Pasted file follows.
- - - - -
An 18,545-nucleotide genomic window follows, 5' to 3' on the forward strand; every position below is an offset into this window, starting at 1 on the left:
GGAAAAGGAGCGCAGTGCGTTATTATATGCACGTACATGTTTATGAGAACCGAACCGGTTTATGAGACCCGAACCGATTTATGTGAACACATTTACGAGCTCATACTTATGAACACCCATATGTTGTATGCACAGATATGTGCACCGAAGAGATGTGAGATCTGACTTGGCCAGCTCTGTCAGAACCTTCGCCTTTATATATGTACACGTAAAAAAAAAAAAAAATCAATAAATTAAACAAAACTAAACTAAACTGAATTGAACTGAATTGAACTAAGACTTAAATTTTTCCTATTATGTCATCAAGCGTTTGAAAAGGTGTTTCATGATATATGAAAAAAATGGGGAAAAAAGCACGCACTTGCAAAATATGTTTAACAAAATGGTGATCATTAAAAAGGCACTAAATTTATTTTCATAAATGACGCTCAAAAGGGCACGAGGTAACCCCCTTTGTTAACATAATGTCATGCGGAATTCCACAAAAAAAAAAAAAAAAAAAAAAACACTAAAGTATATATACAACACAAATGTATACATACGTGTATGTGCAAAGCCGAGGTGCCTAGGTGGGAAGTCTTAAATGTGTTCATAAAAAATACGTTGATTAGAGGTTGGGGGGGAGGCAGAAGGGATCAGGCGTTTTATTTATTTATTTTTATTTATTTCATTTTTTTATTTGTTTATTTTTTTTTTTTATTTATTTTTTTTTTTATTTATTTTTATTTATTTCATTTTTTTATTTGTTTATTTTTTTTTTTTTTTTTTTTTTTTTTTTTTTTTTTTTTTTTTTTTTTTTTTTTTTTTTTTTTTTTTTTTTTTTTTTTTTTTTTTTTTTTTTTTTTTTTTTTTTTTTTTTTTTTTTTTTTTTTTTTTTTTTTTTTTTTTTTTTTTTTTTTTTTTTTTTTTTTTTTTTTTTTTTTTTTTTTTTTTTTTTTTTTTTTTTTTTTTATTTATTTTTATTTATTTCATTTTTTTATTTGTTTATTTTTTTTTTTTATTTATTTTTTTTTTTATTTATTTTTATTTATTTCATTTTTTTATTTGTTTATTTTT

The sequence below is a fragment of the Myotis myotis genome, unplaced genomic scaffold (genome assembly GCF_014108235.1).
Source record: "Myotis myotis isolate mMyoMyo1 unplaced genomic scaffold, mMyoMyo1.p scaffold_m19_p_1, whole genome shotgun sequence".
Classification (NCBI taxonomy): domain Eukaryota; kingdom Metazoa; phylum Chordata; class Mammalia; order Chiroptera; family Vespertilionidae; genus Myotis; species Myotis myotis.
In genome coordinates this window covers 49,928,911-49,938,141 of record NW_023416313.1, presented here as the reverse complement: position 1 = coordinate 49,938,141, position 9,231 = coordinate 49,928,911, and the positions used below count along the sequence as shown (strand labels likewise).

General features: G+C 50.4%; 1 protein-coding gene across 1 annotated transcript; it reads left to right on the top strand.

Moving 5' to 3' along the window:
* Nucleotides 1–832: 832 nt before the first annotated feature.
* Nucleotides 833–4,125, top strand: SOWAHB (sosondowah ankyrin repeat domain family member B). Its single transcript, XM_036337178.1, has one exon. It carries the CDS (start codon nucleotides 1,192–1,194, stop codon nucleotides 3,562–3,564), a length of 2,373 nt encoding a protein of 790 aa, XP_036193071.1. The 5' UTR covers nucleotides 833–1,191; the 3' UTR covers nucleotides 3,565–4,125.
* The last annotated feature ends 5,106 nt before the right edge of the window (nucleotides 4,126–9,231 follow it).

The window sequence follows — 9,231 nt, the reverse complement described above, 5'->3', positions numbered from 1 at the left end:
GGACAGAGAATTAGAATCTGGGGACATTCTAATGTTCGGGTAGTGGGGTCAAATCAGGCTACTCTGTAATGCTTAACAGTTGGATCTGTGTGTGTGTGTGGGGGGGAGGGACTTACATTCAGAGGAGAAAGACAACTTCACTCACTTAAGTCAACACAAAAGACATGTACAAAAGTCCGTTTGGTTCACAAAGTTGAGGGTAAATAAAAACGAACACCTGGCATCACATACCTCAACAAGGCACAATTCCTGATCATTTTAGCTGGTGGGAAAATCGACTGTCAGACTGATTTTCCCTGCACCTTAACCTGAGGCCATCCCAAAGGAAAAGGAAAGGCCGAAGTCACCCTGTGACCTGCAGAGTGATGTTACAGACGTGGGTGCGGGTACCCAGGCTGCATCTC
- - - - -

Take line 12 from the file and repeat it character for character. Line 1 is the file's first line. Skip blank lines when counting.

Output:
The window sequence follows — 9,231 nt, the reverse complement described above, 5'->3', positions numbered from 1 at the left end: